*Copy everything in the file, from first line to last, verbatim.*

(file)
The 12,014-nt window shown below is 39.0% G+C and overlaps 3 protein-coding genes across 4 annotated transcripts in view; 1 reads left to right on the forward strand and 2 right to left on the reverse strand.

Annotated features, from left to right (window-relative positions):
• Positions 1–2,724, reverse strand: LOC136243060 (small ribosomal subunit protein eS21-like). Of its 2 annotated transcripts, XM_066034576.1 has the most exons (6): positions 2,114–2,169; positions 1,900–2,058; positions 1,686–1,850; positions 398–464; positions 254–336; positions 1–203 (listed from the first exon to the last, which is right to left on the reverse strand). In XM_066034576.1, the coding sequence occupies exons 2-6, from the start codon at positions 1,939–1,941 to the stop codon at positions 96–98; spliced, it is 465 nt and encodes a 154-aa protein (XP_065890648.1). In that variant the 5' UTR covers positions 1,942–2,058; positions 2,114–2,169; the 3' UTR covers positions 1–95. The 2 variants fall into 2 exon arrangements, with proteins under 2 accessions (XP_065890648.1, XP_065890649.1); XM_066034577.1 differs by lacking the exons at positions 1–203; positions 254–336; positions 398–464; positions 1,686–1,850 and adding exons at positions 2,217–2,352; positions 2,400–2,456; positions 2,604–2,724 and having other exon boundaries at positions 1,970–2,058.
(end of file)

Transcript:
The 12,014-nt window shown below is 39.0% G+C and overlaps 3 protein-coding genes across 4 annotated transcripts in view; 1 reads left to right on the forward strand and 2 right to left on the reverse strand.

Annotated features, from left to right (window-relative positions):
• Positions 1–2,724, reverse strand: LOC136243060 (small ribosomal subunit protein eS21-like). Of its 2 annotated transcripts, XM_066034576.1 has the most exons (6): positions 2,114–2,169; positions 1,900–2,058; positions 1,686–1,850; positions 398–464; positions 254–336; positions 1–203 (listed from the first exon to the last, which is right to left on the reverse strand). In XM_066034576.1, the coding sequence occupies exons 2-6, from the start codon at positions 1,939–1,941 to the stop codon at positions 96–98; spliced, it is 465 nt and encodes a 154-aa protein (XP_065890648.1). In that variant the 5' UTR covers positions 1,942–2,058; positions 2,114–2,169; the 3' UTR covers positions 1–95. The 2 variants fall into 2 exon arrangements, with proteins under 2 accessions (XP_065890648.1, XP_065890649.1); XM_066034577.1 differs by lacking the exons at positions 1–203; positions 254–336; positions 398–464; positions 1,686–1,850 and adding exons at positions 2,217–2,352; positions 2,400–2,456; positions 2,604–2,724 and having other exon boundaries at positions 1,970–2,058.